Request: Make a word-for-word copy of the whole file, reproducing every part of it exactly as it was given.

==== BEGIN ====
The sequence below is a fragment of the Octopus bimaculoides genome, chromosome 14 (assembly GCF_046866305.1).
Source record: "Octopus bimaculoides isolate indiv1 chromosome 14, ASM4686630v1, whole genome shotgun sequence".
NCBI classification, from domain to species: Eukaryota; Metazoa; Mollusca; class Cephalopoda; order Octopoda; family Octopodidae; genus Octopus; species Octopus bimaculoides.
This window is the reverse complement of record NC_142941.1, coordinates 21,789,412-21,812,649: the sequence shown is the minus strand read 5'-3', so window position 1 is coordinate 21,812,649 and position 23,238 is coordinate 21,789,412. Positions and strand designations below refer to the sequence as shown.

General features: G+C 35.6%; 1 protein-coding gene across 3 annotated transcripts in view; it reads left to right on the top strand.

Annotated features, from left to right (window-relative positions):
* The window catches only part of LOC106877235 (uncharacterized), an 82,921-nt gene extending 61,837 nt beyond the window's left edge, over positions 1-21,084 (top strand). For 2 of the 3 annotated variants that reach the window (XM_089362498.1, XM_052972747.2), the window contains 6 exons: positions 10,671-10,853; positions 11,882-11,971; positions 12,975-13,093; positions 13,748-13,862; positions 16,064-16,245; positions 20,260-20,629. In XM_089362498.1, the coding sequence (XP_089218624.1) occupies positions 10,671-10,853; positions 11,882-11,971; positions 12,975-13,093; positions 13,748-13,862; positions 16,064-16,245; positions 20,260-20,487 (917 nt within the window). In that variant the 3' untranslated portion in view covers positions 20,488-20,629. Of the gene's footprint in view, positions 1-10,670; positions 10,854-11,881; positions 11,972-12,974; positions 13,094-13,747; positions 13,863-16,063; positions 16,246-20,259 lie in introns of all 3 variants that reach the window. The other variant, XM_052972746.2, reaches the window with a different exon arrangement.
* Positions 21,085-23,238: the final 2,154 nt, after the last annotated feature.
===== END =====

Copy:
The sequence below is a fragment of the Octopus bimaculoides genome, chromosome 14 (assembly GCF_046866305.1).
Source record: "Octopus bimaculoides isolate indiv1 chromosome 14, ASM4686630v1, whole genome shotgun sequence".
NCBI classification, from domain to species: Eukaryota; Metazoa; Mollusca; class Cephalopoda; order Octopoda; family Octopodidae; genus Octopus; species Octopus bimaculoides.
This window is the reverse complement of record NC_142941.1, coordinates 21,789,412-21,812,649: the sequence shown is the minus strand read 5'-3', so window position 1 is coordinate 21,812,649 and position 23,238 is coordinate 21,789,412. Positions and strand designations below refer to the sequence as shown.

General features: G+C 35.6%; 1 protein-coding gene across 3 annotated transcripts in view; it reads left to right on the top strand.

Annotated features, from left to right (window-relative positions):
* The window catches only part of LOC106877235 (uncharacterized), an 82,921-nt gene extending 61,837 nt beyond the window's left edge, over positions 1-21,084 (top strand). For 2 of the 3 annotated variants that reach the window (XM_089362498.1, XM_052972747.2), the window contains 6 exons: positions 10,671-10,853; positions 11,882-11,971; positions 12,975-13,093; positions 13,748-13,862; positions 16,064-16,245; positions 20,260-20,629. In XM_089362498.1, the coding sequence (XP_089218624.1) occupies positions 10,671-10,853; positions 11,882-11,971; positions 12,975-13,093; positions 13,748-13,862; positions 16,064-16,245; positions 20,260-20,487 (917 nt within the window). In that variant the 3' untranslated portion in view covers positions 20,488-20,629. Of the gene's footprint in view, positions 1-10,670; positions 10,854-11,881; positions 11,972-12,974; positions 13,094-13,747; positions 13,863-16,063; positions 16,246-20,259 lie in introns of all 3 variants that reach the window. The other variant, XM_052972746.2, reaches the window with a different exon arrangement.
* Positions 21,085-23,238: the final 2,154 nt, after the last annotated feature.